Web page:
The film explores the ideas of love, politics and the Hindu religion in contemporary Ahmedabad, Gujarat through a priest who has been marrying off eloping couples in a Hanuman Temple – not just heterosexual couples but also people from the LGBT+ community.
Hirabhai Juguji (the priest) approaches love, marriage, politics and religion with not just extreme simplicity but also extreme depth. His beliefs are very unusual compared to the orthodox and conservative beliefs priests are presumed to have in India, and one is left wondering about one’s own convictions. It is at his temple that the very complex ideas of love, religion and politics criss-cross and contrast and turn into something wonderful.
Director: Rand Beiruty
Images and social-media messages are interwoven with animated segments that illustrate the state of Abu Haidar’s family, which is stuck halfway.
16. Good Night, Everybuds!
Director : Benedikt Hummel
5 min 32 s
As the world’s dozing off, two boiling hearts engage on a sexual journey along the moonlit shores. A wild choreography of squeezings and pleasings unfold to eventually have all hearts embracing everlasting coziness.
CONVERSATION: Shreyas and Priya with Rashmi Sawhney – 5:45 – 6:30
Rashmi Sawhney is a Bangalore-based academic and writer whose work deals with cinema and visual culture. Rashmi is currently faculty at the Srishti Institute of Art, Design and Technology. In her recent work, she has been exploring the science fictional imagination in India (editing Studies in South Asian Film and Media, 6,2 (2015)), Turkey, Japan, Argentina, Chile, and other countries outside the global North. She also headed the India Foundation for the Arts’ Arts Practice and Curatorship programmes for two years, and has been interested in the intersections between popular culture.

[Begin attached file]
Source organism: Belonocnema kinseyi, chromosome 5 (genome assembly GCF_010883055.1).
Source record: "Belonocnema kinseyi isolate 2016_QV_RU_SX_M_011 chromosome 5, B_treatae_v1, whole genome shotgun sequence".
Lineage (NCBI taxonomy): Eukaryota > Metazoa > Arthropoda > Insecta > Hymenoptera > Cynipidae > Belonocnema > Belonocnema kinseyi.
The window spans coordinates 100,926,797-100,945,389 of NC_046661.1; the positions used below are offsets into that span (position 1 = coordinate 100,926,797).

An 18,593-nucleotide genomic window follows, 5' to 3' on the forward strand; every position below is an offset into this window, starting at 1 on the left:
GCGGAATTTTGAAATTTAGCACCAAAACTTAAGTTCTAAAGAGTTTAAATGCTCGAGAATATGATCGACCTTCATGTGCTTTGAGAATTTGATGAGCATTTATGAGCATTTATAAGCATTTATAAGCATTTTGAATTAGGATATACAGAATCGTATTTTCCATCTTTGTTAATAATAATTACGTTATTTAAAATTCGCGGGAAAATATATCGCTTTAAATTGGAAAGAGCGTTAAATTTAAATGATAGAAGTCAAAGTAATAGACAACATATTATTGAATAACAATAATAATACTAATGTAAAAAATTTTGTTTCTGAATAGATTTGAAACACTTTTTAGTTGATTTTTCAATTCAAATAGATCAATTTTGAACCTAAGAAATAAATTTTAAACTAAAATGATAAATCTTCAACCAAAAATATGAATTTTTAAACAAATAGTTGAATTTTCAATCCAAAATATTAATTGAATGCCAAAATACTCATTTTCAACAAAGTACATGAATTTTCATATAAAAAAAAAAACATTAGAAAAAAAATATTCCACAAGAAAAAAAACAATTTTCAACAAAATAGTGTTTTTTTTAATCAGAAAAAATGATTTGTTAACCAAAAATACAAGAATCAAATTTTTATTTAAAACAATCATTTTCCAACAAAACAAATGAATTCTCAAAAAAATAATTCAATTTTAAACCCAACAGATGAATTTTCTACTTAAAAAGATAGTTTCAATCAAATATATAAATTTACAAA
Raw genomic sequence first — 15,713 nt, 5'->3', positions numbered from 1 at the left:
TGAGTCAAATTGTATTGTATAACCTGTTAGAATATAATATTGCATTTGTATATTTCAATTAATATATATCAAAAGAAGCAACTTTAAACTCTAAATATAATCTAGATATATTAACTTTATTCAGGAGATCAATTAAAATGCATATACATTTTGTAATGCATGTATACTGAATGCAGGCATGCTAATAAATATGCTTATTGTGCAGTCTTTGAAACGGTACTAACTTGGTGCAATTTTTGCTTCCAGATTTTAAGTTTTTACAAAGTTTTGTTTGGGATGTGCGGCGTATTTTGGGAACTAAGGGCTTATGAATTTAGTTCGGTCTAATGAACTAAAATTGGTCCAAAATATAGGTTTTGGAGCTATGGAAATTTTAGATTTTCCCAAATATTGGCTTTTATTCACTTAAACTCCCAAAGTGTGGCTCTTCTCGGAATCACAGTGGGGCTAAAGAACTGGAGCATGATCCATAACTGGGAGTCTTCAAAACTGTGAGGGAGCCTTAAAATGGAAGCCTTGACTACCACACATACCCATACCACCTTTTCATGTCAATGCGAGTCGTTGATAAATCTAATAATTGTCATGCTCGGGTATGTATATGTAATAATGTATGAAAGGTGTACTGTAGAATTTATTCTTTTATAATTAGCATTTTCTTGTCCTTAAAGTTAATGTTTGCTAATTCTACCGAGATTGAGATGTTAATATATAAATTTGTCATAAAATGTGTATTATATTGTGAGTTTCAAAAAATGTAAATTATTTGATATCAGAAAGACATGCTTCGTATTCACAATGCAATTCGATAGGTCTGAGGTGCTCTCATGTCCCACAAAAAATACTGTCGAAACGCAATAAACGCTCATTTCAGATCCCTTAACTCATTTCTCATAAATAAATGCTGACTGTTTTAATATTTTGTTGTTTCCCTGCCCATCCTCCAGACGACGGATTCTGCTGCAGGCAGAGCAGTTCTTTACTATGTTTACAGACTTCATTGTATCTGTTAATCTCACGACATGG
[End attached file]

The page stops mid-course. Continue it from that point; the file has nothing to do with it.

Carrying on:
Shreyas Dasharathe, the director of Bismaar Ghar explores the possibility of telling stories that are unusual but honest. He is a student of film at the National Institute of Design, Ahmedabad. Recently, he was part of the Looking China Youth Film Project, where he was invited to China alongside other international filmmakers to make a documentary on Chinese culture. Shreyas is a TFA Awardee for Short Film in 2018, for his film Bismaar Ghar.The film was also awarded the Best Student Film at the recently concluded Mumbai International Film Festival 2018.
Priya Naresh has received the International Young Filmmaker Award in Germany for her short film Barsaati , which has also been screened at several other festivals. She has worked on a documentary on the death penalty in India, which won the Asian Cinema Fund in 2015 and was funded by the Swiss Embassy. Previously, she worked in a documentary-production house in Delhi, associating with organisations like the Mazdoor Kisan Shakti Sanghatan, and the UNICEF. She currently pursues her Master’s in Sociology from the Delhi School of Economics.
17. Watu Wote
Director : Katja Benrath (OSCAR NOMINATED)
For a decade, Kenya has been targeted by the terrorist attacks of the Al-Shabaab. An atmosphere of anxiety and mistrust between Muslims and Christians is growing. In an instance in December 2015, though, Muslim bus passengers showed that solidarity can prevail.